As a dancer, dietitian, and Mom, I spend a large amount of time in the kitchen. Whether it’s trialing new flavors or experimenting with recipes, I’ve come to embrace cooking as a joyful activity. But it wasn’t always so seamless.
I’ve previously discussed the challenges that I’ve faced as a dancer who struggled with disordered eating. During this time, “clean” eating goals translated into rigid food rules that made cooking increasingly cumbersome and stressful. An obsession with ingredients and the desire to “healthify” every recipe— to ensure the meal fits into the parameters of what I thought was “healthy.” It wasn’t until I began to heal my relationship with food that I realized how much my time spent cooking was actually derailing my recovery.
If you’re a dancer who has or is currently struggling with disordered eating, or perhaps you’re attempting to abide by strict “clean” eating rules, then cooking can easily become a daunting task. In this blog post, we will explore the reasons why cooking can be an unexpected challenge for dancers, and how to rekindle this activity in a way that feels joyful and supportive.
Cooking and disordered eating
Whether or not a diagnosed eating disorder exists, there’s an emotional toll that persists for dancers around food. For many, nutrition information can be a leading factor that imposes guilt and anxiety at mealtimes. Rather than being a tool to help your performance, cooking becomes a trigger of anxieties about calorie counts, portion sizes, and nutritional content. Some of the most common reasons why dancers might struggle in the kitchen include:
- A fear of weight gain.
- An obsession with “healthy” and “clean” foods.
- A desire for control over what and how much is eaten.
- A lack of culinary skills (mainly for younger dancers)
- Fears about making mistakes or an overall sense of inadequacy.
However, not all dancers will perceive these attributes as struggles. In fact, the desire to control your food often offers a degree of comfort, allowing you to take the wheel on what feels like health- and performance-promoting behaviors. But even in these instances, your time in the kitchen can become consuming, preventing you from dining out or experiencing food outside your immediate control.
A dancer’s relationship with cooking is unique
For every dancer who feels supported by meal prep and cooking, there’s a dancer who might be feeling the daunting anxieties of it. For every dancer who prefers the ease of eating out, there’s a dancer who fears not knowing every ingredient in their meal. For every dancer who feels most nourished by prepping their own meals, there’s a dancer who will be more nourished by not prepping their own meal. Regardless of where you stand, you can regain confidence in the kitchen by shifting your perspective about the role of cooking in your life.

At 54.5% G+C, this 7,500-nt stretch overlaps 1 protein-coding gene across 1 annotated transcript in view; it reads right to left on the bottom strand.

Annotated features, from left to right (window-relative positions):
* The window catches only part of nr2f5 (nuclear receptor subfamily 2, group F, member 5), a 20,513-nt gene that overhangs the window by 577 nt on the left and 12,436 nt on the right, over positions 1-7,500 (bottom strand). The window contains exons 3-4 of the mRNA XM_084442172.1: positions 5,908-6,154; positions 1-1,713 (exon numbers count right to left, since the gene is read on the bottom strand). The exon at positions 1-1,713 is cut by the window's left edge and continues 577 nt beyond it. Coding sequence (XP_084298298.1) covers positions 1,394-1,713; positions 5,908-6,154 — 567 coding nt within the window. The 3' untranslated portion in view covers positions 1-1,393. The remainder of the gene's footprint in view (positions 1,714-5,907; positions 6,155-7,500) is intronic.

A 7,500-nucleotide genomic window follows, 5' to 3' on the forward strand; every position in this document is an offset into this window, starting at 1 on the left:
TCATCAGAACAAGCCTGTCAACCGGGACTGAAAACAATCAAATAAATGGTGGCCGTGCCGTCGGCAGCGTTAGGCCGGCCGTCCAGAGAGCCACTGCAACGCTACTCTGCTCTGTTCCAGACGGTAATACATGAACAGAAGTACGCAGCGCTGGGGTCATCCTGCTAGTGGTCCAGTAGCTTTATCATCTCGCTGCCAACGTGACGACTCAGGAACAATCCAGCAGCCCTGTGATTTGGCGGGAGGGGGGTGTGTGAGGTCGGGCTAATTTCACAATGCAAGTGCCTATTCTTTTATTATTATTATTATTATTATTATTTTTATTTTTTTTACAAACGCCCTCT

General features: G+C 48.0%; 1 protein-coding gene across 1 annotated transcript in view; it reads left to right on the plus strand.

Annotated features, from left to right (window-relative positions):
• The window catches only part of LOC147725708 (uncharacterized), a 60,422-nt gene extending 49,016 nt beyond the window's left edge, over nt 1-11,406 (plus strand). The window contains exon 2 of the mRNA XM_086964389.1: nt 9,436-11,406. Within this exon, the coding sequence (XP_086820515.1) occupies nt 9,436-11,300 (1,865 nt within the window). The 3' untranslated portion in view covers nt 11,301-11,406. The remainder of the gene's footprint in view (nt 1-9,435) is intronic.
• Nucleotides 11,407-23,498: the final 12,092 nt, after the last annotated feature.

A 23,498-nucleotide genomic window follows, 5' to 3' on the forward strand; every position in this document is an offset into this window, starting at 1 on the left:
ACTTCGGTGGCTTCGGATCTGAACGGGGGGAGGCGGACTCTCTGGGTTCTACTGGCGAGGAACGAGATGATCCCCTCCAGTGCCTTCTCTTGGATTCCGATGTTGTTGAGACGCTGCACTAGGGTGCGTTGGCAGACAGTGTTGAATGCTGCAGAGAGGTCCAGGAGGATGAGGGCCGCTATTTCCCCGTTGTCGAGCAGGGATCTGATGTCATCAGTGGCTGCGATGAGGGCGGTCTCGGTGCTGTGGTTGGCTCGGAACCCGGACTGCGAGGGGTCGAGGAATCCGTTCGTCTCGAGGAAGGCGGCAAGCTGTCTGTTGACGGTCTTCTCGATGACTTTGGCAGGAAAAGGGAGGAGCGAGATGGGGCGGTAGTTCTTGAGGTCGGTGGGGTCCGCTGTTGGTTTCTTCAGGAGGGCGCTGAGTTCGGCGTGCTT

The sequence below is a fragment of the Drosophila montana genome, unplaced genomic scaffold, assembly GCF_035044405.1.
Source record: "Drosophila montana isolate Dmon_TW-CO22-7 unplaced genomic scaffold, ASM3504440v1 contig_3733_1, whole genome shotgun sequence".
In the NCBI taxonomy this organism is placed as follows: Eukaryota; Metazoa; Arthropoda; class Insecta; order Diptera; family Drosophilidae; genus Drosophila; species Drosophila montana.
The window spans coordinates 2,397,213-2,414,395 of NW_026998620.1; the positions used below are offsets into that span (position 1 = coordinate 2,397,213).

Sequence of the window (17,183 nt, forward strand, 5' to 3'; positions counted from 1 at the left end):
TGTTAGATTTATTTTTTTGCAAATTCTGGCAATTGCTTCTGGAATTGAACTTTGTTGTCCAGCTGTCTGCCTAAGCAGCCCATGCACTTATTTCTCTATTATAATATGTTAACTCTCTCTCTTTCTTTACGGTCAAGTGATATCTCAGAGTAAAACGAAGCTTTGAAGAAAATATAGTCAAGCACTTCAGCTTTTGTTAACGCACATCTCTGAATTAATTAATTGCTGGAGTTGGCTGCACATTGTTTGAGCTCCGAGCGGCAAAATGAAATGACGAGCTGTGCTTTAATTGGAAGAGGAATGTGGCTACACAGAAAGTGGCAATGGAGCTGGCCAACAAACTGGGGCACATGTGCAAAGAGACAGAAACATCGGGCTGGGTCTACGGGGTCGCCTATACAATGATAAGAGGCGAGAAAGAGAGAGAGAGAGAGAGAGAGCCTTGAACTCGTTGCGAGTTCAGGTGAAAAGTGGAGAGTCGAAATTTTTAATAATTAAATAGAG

5 Steps To Regain Confidence In The Kitchen
#1: Make it manageable
Learning how to meal prep and cook is a basic necessity that will support dancers for the long haul. It’s about survival— offering a practical and functional tool to support your body’s baseline nourishment. At this moment, the goal is to reduce mealtime frustration as much as possible. Start with simple, manageable recipes and gradually expand their culinary repertoire. These recipes can start with ingredients that require little prep work— pre-packaged or frozen meals are an example. From there, accessible additions like frozen fruits and veggies, and pre-cooked ingredients (chicken strips, rice) can be added. Stocking your fridge and pantry with versatile ingredients like canned beans, chicken (or veggie) stock, oil/butter, seasonings (salt, pepper, and seasoning mixes), along with starches like pasta, rice, bread, and potatoes will help to prevent instances of scarcity when it comes time to cook. For dancers with a limited budget, here’s a list of tricks to consider when stocking your kitchen with supplies.